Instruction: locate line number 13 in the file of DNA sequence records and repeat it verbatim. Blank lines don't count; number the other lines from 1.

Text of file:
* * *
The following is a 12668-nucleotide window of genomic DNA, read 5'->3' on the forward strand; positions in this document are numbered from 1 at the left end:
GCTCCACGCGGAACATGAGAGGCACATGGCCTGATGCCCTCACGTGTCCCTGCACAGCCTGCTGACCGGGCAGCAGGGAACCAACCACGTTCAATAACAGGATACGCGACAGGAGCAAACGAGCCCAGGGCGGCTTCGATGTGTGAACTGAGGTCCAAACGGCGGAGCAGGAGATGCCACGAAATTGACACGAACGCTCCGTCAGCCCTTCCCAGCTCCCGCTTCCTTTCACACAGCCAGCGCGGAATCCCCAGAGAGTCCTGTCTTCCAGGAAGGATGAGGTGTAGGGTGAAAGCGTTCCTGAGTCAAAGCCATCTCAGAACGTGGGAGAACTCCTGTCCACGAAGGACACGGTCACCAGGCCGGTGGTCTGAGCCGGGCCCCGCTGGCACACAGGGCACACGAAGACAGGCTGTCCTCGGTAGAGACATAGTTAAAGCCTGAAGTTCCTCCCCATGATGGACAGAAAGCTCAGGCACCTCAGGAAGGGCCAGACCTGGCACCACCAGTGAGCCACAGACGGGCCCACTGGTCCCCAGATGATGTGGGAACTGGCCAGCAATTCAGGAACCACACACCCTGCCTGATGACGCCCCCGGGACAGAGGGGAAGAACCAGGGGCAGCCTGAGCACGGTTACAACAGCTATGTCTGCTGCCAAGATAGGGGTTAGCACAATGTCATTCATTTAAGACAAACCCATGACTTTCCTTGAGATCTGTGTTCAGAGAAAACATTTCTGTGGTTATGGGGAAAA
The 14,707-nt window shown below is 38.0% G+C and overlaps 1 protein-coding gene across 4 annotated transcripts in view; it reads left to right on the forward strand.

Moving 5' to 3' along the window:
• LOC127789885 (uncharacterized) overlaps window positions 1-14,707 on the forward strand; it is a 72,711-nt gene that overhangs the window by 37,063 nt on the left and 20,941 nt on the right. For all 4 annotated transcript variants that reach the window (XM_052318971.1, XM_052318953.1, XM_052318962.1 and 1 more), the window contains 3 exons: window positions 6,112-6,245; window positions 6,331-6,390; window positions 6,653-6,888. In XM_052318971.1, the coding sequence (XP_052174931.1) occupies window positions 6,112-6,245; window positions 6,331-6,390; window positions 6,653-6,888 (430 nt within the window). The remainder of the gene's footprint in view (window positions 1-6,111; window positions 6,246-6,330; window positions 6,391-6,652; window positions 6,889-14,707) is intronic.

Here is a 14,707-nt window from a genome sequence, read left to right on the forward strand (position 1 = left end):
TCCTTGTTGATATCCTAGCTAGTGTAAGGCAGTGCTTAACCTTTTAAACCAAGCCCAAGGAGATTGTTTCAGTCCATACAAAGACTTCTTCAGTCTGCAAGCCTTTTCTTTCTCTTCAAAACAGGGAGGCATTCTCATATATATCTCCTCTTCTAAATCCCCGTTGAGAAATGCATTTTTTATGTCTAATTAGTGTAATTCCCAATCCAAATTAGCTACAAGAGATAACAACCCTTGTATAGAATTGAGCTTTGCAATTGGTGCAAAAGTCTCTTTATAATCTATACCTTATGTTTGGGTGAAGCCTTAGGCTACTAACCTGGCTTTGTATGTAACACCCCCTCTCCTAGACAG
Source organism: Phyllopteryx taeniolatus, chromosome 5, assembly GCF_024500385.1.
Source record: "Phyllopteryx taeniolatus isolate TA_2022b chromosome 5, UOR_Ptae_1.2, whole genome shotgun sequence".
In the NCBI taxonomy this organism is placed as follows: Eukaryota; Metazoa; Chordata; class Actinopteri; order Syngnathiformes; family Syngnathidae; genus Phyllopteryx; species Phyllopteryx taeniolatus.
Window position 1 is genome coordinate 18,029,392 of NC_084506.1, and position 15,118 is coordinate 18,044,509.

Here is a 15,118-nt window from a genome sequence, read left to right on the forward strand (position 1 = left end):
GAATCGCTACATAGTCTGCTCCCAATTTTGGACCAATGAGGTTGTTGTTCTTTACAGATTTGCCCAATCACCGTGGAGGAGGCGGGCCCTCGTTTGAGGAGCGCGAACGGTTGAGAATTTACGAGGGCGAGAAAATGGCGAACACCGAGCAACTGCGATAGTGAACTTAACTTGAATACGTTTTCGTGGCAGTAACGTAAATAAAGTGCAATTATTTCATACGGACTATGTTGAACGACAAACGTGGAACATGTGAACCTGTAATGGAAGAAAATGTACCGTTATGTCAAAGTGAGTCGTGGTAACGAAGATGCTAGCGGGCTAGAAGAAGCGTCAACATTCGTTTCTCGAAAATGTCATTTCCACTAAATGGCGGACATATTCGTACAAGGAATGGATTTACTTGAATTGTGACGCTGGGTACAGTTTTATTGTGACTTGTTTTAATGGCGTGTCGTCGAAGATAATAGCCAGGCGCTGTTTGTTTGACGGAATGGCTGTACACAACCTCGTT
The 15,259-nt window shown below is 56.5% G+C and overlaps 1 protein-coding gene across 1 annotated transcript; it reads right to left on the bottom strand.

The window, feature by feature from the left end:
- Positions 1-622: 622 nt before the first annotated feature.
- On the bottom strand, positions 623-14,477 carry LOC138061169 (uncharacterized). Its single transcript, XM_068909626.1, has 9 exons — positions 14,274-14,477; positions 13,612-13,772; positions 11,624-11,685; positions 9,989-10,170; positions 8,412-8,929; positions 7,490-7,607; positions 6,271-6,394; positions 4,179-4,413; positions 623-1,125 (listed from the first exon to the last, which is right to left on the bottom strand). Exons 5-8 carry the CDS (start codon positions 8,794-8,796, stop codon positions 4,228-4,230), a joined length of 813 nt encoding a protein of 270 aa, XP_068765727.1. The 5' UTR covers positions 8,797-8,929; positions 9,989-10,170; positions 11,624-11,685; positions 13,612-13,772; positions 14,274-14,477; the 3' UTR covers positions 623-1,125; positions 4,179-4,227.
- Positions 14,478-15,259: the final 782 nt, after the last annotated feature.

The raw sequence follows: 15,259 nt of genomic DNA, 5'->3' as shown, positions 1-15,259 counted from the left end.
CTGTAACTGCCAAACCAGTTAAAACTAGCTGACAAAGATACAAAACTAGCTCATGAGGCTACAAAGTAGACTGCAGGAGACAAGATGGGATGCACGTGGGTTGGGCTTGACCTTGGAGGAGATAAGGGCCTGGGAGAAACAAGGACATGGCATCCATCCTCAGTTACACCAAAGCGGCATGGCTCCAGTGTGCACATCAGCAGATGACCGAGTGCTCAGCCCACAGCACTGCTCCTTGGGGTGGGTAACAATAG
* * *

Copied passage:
GAATCGCTACATAGTCTGCTCCCAATTTTGGACCAATGAGGTTGTTGTTCTTTACAGATTTGCCCAATCACCGTGGAGGAGGCGGGCCCTCGTTTGAGGAGCGCGAACGGTTGAGAATTTACGAGGGCGAGAAAATGGCGAACACCGAGCAACTGCGATAGTGAACTTAACTTGAATACGTTTTCGTGGCAGTAACGTAAATAAAGTGCAATTATTTCATACGGACTATGTTGAACGACAAACGTGGAACATGTGAACCTGTAATGGAAGAAAATGTACCGTTATGTCAAAGTGAGTCGTGGTAACGAAGATGCTAGCGGGCTAGAAGAAGCGTCAACATTCGTTTCTCGAAAATGTCATTTCCACTAAATGGCGGACATATTCGTACAAGGAATGGATTTACTTGAATTGTGACGCTGGGTACAGTTTTATTGTGACTTGTTTTAATGGCGTGTCGTCGAAGATAATAGCCAGGCGCTGTTTGTTTGACGGAATGGCTGTACACAACCTCGTT